“MG” was synonymous with “sports car” for several decades. It all started with the spidery TC, a 1920’s style roadster that American GIs discovered while stationed in the UK during WW2. A fair number made the trip back home with them, and the sports car boom was off and running (prior to the war, British sports cars were essentially unheard of in the US). The MG was affordable, afforded lots of driving fun, and had excellent resale value, all contributing to its best seller status.
The antique but charming TC begat the hugely popular TD, (1950-1953), followed by the TF (1953-1955), the last classically-styled MG, due to dithering by management on a truly new MG. It finally arrived for the 1956 model year, sporting a dramatically new aerodynamic body attached to a stiffer frame, front suspension and steering essentially borrowed from the TF, and the new 1489cc BMC B-series engine. With twin SU carbs, it sported all of 68 hp, but that was just enough to allow the MGA to hit a genuine 100 mph, no mean feat at the time for an affordable sports car.
My brother had a ’57 MGA in 1968—already on its last and leaky legs—and I spent quite a bit of time in the passenger seat as well as one memorable drive when I took it out when he was gone. So this review brings many of the sensations back to life for me, although not the rusted out rockers, shot shocks and the tired engine that didn’t want to rev past about 4500 rpm.
Yes, the new body was “controversial” given how iconic the traditional MG Midget T-Series roadsters had become. And yes, sports car aficionados are largely a curiously conservative crowd, not taking well to change. But SCI makes it clear that it takes only a drive around the block to recognize that it’s really all very familiar under that sleek new body: “noisy tappets, harsh ride, and loud exhaust…like its ancestors, it’s a whole lot of fun to drive in spite of—or maybe because of—its imperfections.”
Quick and light steering was a hallmark of MGs, introducing Americans used to mushy, slow and heavy steering to the joys (and kickback) of rack and pinion steering. Every pimple in the road could be felt through the rim of the big steering wheel. The short little stub of a shifter was a revelation to me on my illicit drive, so direct and notchy compared to the rather willowy shifter on a VW, never mind the column-mounted one on my dad’s ’68 Dart. The long-stroke four, which looked like it had been designed in the mid ’30s, throbbed as it chugged through the gears.
SCI summed it up concerning its ride: “it’s smooth on smooth pavement, and that’s all“. And there wasn’t much of that on the little winding, undulating country roads of North Baltimore County, where I took it on my drive. As to cornering, my brother had replaced the rotted recaps with the absolute cheapest new ones he could find at Montgomery Ward; they were extra-skinny and looked straight from 1949, when the molds were probably created. It took very little to provoke squeals of complaint and drifting. It’s as if it was set up to teach drifting at the lowest possible speeds.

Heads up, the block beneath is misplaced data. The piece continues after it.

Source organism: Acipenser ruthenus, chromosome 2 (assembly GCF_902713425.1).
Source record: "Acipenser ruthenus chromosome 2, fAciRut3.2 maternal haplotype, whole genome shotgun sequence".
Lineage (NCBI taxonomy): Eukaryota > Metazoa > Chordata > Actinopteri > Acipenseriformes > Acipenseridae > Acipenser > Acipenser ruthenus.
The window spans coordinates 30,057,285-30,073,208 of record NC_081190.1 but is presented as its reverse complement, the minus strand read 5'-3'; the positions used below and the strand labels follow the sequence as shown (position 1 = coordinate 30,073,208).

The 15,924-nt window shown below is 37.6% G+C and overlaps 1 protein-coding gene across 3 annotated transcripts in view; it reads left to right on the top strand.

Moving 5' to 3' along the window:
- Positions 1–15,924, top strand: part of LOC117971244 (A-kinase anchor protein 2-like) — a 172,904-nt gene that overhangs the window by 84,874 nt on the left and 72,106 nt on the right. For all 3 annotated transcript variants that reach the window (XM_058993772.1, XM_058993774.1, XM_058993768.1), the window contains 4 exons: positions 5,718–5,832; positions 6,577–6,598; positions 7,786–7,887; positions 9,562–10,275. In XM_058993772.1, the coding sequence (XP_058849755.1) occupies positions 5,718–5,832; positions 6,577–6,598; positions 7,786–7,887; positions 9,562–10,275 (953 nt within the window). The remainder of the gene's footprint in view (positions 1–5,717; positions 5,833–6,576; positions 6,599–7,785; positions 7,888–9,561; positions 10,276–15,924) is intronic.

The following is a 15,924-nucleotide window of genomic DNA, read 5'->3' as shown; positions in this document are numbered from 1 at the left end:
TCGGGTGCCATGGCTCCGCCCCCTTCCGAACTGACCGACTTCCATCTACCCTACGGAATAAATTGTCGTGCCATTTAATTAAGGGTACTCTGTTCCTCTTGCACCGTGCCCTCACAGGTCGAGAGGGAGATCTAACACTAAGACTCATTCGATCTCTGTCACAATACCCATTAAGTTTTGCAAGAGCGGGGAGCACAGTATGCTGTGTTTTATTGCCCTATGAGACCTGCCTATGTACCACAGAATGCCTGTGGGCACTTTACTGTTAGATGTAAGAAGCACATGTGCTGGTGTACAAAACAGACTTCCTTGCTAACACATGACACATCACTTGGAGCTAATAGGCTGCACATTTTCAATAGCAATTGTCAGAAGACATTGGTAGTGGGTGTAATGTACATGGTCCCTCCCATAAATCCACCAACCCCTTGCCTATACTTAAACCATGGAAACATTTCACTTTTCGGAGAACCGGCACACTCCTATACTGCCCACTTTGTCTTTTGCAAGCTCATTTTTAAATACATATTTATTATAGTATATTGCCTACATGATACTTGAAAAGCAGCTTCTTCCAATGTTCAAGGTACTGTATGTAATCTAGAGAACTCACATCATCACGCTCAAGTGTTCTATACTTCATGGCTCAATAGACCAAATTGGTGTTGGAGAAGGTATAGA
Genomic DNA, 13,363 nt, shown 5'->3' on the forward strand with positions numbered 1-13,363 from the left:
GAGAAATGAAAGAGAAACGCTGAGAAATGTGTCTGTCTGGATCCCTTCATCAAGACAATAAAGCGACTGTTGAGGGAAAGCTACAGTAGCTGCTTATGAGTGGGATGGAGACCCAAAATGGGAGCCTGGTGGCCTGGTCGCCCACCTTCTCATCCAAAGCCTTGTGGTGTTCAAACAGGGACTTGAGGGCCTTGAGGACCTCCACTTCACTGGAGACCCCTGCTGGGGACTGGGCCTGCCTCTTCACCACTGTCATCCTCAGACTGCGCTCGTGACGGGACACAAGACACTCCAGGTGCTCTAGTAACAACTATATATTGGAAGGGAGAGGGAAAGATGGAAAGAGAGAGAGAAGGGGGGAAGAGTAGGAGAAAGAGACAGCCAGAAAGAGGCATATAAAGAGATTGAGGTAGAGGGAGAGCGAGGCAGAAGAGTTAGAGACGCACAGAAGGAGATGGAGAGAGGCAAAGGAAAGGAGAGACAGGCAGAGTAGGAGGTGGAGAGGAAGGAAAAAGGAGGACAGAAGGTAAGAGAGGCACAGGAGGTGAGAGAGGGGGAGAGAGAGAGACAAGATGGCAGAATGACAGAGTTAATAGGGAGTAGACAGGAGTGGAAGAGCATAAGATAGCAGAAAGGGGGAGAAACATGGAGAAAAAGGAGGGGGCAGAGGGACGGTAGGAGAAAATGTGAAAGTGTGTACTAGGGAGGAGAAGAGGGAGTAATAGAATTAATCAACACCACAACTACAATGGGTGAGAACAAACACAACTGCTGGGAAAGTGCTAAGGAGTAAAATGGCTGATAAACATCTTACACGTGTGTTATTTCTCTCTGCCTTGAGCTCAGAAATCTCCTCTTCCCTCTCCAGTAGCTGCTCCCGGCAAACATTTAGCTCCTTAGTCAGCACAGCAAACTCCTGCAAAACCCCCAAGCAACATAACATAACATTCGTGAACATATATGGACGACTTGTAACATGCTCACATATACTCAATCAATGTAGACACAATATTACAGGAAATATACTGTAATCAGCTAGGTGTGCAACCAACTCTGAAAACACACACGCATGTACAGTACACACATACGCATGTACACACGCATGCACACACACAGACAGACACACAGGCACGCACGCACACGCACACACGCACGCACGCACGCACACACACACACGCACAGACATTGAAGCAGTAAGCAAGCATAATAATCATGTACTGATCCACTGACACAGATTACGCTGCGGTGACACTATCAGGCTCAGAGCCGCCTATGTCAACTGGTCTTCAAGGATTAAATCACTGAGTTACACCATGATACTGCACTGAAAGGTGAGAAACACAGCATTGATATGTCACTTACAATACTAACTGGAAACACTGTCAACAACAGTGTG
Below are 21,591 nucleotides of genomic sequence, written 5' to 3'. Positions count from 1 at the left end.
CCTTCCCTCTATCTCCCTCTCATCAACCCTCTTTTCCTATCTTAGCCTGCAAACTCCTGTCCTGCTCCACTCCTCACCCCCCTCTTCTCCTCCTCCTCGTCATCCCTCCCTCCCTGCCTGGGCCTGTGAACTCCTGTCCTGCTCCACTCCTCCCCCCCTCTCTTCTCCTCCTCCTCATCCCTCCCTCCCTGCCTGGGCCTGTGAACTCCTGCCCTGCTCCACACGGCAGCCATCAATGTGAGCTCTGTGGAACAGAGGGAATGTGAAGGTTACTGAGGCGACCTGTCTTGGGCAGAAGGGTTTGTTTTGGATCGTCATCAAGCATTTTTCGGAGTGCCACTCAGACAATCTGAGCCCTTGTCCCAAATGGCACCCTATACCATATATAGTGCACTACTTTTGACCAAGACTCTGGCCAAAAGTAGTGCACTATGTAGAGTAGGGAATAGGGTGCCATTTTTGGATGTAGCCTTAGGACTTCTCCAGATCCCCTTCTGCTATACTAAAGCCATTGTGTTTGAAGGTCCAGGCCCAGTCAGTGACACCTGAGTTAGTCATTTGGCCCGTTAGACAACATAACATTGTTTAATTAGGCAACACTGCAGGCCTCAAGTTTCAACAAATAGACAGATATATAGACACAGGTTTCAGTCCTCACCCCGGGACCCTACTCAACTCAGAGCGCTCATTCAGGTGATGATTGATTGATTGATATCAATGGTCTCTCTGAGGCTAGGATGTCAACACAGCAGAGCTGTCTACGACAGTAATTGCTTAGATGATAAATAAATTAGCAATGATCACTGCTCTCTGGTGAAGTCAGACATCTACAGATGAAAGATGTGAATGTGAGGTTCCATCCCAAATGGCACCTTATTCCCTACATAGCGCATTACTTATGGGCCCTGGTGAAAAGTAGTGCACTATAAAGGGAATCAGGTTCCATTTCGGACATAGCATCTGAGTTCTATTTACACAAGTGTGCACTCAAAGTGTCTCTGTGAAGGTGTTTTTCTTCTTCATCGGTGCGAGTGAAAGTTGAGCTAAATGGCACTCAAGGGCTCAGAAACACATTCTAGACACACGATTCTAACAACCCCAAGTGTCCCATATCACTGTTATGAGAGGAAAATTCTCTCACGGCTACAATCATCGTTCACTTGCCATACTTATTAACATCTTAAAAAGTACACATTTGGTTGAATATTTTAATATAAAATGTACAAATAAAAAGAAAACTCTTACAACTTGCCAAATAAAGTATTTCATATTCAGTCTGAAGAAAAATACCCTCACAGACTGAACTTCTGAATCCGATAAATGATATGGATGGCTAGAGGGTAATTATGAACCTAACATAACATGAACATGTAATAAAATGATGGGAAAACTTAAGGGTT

Well, the doors may have closed with a “solid sound” back in 1957, but by 1968, the ones on my brother’s car were barely attached. And the rocker panels were completely rusted away; there was a 2-3″ gap between the bottom of the doors and the floor; convenient for the disposal of butts and roaches on the go.
The engine in this tester was obviously still in rude health, with its 101 mph run (at 5800 rpm); I doubt my brother’s A could top 75, maybe 80. 0-60 took 14.1 seconds, which wasn’t as bad in the mid-fifties as it sounds today. Driving an MGA with the top down always felt like you were going twice as fast as in reality. Actually, driving one with the top up was just as bad, if not worse, as it only contained the sounds of the straining engine. I have less than happy memories riding with my brother on a miserable cold, wet winter day, with whatever little heat there was escaping faster through the gaps in the top and side curtains (and the open rockers, despite attempts to stuff an old Army blanket in the gap), the little wipers mostly ineffective, never mind the defroster. Um; no fun at all. The MG was a fair weather friend.
SCI mused about the true top speed of the MG’s engine: essentially it would not really be able to ever see time in the highly optimistic red zone of its tachometer (6000-7000 rpm) as its valve gear was not up to the task of keeping the valves in place happily beyond 5500 rpm. SCI did see 5900 rpm on acceleration runs on a couple of occasions, “but retreated in haste”.
My brother’s engine finally croaked, a preview for the rest of the car. The cheapest solution was to yank the engine out of a Nash Metropolitan in a junkyard, which also used the B-series, and then put back the twin SU carbs. In any case, both of his engines seemed to be pretty knackered by 4500 rpm, maybe 5000 if really pushed.
The brakes came in for praise. Not from my brother, who had endless issues keeping their vital bodily fluids inside the master and wheel cylinders. But the hand brake, with its long handle was quite effective when the hydraulics gave out!
SCI found the top to be the PIA that it was, and the trunk space lacking in that quality, and the twin 6V batteries difficult to access. All true, and then some. But bopping out for a ride on a hot Baltimore summer night was intoxicating and highly memorable. I’m just glad it was my brother’s MGA and not mine. And yes, its next owner was the junk yard. It was replaced by an extremely reliable three-year old ’66 VW 1300.